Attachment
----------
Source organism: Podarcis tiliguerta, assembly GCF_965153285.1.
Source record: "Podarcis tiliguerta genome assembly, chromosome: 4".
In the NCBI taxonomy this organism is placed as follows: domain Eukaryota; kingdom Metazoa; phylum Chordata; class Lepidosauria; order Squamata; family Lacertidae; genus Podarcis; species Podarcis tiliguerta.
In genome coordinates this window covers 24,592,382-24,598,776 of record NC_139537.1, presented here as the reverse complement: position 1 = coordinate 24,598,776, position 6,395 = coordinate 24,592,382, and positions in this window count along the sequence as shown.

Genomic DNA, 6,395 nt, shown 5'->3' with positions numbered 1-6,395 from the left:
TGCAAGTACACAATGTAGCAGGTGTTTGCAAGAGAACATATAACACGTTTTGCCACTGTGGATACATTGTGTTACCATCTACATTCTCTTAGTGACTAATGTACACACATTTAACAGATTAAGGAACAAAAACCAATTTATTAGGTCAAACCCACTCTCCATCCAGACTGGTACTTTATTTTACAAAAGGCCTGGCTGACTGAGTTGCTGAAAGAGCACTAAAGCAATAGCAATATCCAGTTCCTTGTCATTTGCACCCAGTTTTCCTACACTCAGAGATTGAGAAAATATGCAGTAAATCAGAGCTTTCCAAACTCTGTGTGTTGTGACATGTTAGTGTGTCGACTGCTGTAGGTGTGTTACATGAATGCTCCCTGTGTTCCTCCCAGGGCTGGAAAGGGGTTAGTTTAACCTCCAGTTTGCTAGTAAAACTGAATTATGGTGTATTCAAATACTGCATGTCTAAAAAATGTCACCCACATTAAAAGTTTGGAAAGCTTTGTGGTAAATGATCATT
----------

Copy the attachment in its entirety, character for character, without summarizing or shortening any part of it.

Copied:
Source organism: Podarcis tiliguerta, assembly GCF_965153285.1.
Source record: "Podarcis tiliguerta genome assembly, chromosome: 4".
In the NCBI taxonomy this organism is placed as follows: domain Eukaryota; kingdom Metazoa; phylum Chordata; class Lepidosauria; order Squamata; family Lacertidae; genus Podarcis; species Podarcis tiliguerta.
In genome coordinates this window covers 24,592,382-24,598,776 of record NC_139537.1, presented here as the reverse complement: position 1 = coordinate 24,598,776, position 6,395 = coordinate 24,592,382, and positions in this window count along the sequence as shown.

Genomic DNA, 6,395 nt, shown 5'->3' with positions numbered 1-6,395 from the left:
TGCAAGTACACAATGTAGCAGGTGTTTGCAAGAGAACATATAACACGTTTTGCCACTGTGGATACATTGTGTTACCATCTACATTCTCTTAGTGACTAATGTACACACATTTAACAGATTAAGGAACAAAAACCAATTTATTAGGTCAAACCCACTCTCCATCCAGACTGGTACTTTATTTTACAAAAGGCCTGGCTGACTGAGTTGCTGAAAGAGCACTAAAGCAATAGCAATATCCAGTTCCTTGTCATTTGCACCCAGTTTTCCTACACTCAGAGATTGAGAAAATATGCAGTAAATCAGAGCTTTCCAAACTCTGTGTGTTGTGACATGTTAGTGTGTCGACTGCTGTAGGTGTGTTACATGAATGCTCCCTGTGTTCCTCCCAGGGCTGGAAAGGGGTTAGTTTAACCTCCAGTTTGCTAGTAAAACTGAATTATGGTGTATTCAAATACTGCATGTCTAAAAAATGTCACCCACATTAAAAGTTTGGAAAGCTTTGTGGTAAATGATCATT